The Exposed Head End: Enabling A Strategically Defensible Posture For Broadband Telecommunications Services (1999)

By Terry L. Wright, Chief Technology Officer, Corporation

This paper discusses critical service monitoring/management challenges several MSOs are already facing, and many others are certain to encounter within the next several years. If and/or when the FCC imposes service-transport unbundling regulations on the cable industry, these challenges will immediately become industry-wide. Even absent unbundling regulations, as cable operators increase advanced telecommunications service offerings, they will eventually need to overcome these issues.

The basic services monitoring and management challenges are rooted in the shared nature of broadband delivery networks, and the lack of thorough operational information integration among back-office graphical information (GIS) and billing systems. Shared network oriented issues are further aggravated by the finite nature of bandwidth capacity allocated for advanced broadband service delivery.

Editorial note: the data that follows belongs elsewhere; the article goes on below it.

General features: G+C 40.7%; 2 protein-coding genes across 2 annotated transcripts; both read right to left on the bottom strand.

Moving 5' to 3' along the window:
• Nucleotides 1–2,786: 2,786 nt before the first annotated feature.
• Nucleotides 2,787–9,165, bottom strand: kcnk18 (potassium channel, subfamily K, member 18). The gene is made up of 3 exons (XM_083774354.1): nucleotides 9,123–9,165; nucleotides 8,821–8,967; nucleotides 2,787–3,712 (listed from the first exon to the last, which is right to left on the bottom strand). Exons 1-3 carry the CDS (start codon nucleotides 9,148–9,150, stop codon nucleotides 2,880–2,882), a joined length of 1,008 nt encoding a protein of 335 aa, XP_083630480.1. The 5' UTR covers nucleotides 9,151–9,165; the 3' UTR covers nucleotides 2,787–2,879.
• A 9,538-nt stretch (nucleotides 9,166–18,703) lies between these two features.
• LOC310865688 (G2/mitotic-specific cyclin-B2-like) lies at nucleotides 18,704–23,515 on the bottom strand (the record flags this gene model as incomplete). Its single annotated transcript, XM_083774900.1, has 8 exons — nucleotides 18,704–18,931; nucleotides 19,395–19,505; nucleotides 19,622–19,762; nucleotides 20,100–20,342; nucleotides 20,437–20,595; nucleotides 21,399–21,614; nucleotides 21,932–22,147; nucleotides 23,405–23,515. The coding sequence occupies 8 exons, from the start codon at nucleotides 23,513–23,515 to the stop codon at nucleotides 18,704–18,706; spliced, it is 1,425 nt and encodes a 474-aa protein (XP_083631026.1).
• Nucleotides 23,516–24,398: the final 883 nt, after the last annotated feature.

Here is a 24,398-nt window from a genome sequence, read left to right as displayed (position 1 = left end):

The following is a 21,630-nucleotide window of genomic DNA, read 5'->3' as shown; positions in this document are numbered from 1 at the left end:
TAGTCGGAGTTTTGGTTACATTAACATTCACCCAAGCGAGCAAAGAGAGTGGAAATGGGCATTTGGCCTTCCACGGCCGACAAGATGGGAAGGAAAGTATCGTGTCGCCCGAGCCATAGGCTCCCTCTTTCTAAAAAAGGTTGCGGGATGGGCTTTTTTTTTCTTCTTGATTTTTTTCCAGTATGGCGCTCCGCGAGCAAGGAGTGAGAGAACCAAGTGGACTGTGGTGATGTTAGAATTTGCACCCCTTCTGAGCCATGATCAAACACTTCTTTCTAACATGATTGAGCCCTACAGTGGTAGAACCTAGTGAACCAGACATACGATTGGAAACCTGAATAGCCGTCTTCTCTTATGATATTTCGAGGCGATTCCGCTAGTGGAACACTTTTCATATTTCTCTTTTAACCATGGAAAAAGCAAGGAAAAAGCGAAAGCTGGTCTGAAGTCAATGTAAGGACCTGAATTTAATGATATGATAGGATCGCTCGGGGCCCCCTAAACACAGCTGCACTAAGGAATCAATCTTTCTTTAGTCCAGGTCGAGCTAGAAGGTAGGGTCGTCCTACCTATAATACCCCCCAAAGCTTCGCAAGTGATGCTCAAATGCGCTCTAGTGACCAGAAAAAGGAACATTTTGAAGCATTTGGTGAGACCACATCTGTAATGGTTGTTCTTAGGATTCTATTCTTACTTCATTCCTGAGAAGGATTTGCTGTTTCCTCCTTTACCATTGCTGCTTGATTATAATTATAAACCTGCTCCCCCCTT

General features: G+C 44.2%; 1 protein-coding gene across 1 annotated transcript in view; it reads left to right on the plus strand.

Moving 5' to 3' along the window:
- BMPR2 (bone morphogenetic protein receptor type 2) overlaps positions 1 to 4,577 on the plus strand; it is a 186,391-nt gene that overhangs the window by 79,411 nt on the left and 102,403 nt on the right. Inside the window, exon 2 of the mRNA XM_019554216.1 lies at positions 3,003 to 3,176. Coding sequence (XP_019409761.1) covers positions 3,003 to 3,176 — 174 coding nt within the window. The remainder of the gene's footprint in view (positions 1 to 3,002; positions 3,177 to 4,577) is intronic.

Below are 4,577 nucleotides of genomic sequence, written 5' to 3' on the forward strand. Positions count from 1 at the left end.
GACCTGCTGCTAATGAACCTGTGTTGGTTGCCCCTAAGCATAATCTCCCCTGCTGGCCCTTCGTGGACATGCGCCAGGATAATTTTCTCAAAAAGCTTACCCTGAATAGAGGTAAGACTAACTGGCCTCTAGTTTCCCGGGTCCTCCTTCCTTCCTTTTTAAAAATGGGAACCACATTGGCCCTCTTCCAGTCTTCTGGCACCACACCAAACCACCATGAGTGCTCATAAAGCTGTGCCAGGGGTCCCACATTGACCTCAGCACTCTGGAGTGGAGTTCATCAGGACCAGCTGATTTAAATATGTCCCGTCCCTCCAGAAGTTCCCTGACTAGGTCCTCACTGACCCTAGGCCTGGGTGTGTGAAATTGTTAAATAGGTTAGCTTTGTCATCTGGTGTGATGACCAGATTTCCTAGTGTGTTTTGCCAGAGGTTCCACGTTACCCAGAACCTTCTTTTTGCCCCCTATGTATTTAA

In a broadband digital services environment where services are concurrently delivered, especially when external service providers are involved, asset control and service integrity (i.e., stability and consistency) complications are introduced. These challenges impose the need for an integrated services monitoring/management system (ISMS). Such a system must, among other critical functions, enable operators to maintain control over their broadband infrastructure in order to ensure the integrity of concurrently delivered services.

If the notion of an ISMS as a basic requirement does not make you uneasy, then it is likely you do not fully grasp the problems an ISMS must solve. As this paper title suggests, implementing an ISMS involves a virtual exposure of key components of the shared broadband service delivery infrastructure, as well as a dynamic proxy representation of those components. In addition, an ISMS must have dynamic access to (often-disparate) back office system databases in order to ensure service reliability and consistency. This paper explores the details of the integrated services management problem. Ideally, readers will gain sufficient insight and understanding as to why an ISMS may need to be the cornerstone of any future advanced broadband services capability.

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